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The New York Times ran an article on Sunday (November 24) titled “Rappers Are Singers Now. Thank Drake” for The Decade In Culture segment.

The author claimed, “Drake’s So Far Gone mixtape — released in February 2009 — marked the arrival of new path: singing as rapping, rapping as singing, singing and rapping all woven together into one holistic whole.

“Drake exploded the notion that those component parts had to be delivered by two different people, and also deconstructed what was expected from each of them. His Hip Hop was fluid, not dogmatic. And in so remaking it, he set the template for what would eventually become the global pop norm.”

Little Brother MC (um, and singer) Phonte eventually took notice of the article and challenged its author who was promoting the article on Twitter. To help make his point, Phonte quoted the 2006 Radiohead song “The Eraser.”

“The more you try to erase me, the more I appear,” Phonte tweeted on Monday (November 25).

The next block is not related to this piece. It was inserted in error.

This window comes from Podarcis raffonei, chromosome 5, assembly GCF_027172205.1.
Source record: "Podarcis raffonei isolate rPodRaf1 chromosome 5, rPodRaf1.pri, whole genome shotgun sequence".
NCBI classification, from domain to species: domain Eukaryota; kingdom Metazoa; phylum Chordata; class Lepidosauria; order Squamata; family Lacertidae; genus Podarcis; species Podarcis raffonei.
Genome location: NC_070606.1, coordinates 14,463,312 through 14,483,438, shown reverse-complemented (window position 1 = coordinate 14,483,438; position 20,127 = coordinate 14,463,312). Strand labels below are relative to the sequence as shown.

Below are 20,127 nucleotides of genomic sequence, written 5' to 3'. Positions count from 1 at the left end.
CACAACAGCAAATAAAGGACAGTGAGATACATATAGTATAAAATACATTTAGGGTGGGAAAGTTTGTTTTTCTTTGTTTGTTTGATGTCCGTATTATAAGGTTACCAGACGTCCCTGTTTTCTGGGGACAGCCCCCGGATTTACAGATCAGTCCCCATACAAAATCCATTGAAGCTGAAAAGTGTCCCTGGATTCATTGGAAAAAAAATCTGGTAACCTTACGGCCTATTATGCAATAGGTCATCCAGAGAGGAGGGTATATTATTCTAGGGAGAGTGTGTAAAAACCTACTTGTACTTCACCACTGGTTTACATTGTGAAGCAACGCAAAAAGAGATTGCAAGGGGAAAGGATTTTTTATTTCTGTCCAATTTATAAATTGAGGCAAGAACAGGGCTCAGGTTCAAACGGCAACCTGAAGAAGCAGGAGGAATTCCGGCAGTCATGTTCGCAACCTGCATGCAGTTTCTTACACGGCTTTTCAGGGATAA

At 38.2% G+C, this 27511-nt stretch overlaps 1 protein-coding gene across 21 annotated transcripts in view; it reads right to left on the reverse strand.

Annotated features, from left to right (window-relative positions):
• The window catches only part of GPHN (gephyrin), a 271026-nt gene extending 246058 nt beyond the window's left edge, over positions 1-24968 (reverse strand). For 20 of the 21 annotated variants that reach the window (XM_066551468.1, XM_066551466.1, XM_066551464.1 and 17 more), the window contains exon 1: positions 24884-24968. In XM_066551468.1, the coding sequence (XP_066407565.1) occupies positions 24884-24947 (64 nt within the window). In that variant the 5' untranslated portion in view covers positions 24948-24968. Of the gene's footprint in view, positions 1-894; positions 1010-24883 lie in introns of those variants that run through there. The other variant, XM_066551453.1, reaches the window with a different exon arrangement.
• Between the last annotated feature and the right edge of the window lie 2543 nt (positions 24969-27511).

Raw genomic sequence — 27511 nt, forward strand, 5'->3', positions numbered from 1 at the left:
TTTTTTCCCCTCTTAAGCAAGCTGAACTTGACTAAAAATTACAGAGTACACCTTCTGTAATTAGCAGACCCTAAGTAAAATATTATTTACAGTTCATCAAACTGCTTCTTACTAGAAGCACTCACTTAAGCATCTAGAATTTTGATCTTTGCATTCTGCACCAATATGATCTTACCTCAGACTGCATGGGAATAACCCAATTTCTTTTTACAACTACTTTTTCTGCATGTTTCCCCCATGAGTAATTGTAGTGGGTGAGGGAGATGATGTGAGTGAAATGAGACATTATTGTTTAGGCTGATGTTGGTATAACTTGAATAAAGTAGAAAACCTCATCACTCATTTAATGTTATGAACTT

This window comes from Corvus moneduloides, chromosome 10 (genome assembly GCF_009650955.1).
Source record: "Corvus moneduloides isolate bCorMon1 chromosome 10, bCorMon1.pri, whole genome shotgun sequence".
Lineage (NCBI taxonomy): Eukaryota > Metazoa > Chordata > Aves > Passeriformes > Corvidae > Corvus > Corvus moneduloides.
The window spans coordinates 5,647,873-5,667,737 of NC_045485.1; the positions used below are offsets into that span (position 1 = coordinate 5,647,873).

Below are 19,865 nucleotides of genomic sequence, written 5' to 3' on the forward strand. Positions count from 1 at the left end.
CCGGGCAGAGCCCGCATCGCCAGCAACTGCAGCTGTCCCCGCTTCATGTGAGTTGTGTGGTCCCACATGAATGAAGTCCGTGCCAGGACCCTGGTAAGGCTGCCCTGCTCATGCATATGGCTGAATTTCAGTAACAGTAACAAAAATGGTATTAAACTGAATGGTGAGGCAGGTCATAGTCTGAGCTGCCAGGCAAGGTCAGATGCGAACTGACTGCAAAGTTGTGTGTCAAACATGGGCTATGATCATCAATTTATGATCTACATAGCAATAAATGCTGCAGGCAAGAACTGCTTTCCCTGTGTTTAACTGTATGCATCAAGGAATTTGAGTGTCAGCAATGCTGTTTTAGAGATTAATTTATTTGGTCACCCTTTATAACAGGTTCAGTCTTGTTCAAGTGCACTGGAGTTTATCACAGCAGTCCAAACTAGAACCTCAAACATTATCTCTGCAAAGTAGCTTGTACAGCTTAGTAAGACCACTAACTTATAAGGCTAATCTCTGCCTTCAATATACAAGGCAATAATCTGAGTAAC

In a follow-up tweet, Phonte doubled down and reminded everyone he’s been singing and rapping years before Drake ever stepped on the scene. In fact, he influenced Drake.

“I’m thankful to make a good living doing what I do and awards/accolades never meant much to me,” he wrote. “But I refuse to let you motherfuckers rewrite history while the niggas who helped shaped it are still breathing.”

Drake released his Room For Improvement mixtape in 2006, which featured 9th Wonder, Phonte and Elzhi on the track “Think Good Thoughts” and Little Brother on “Don’t U Have A Man.”

The Toronto superstar even took note of Little Brother’s influence on the song “Fear.”

“What up Little Bruh, what up Slum Vill/I hope you know you’re the reason I have fun still,” he spit.

Phonte addressed Drake’s admiration for Little Brother in a 2010 interview with The Urban Daily.

“It just made me proud,” he said. “I was glad to know that I was able to inspire someone from the next generation just as someone had inspired me beforehand. It was almost like passing the torch … things are coming full circle for me. Lot of cats like to act as if their music is created in a vacuum. But Drake was just very honest.”

RealStreetRadio has reached out to Phonte for comment.

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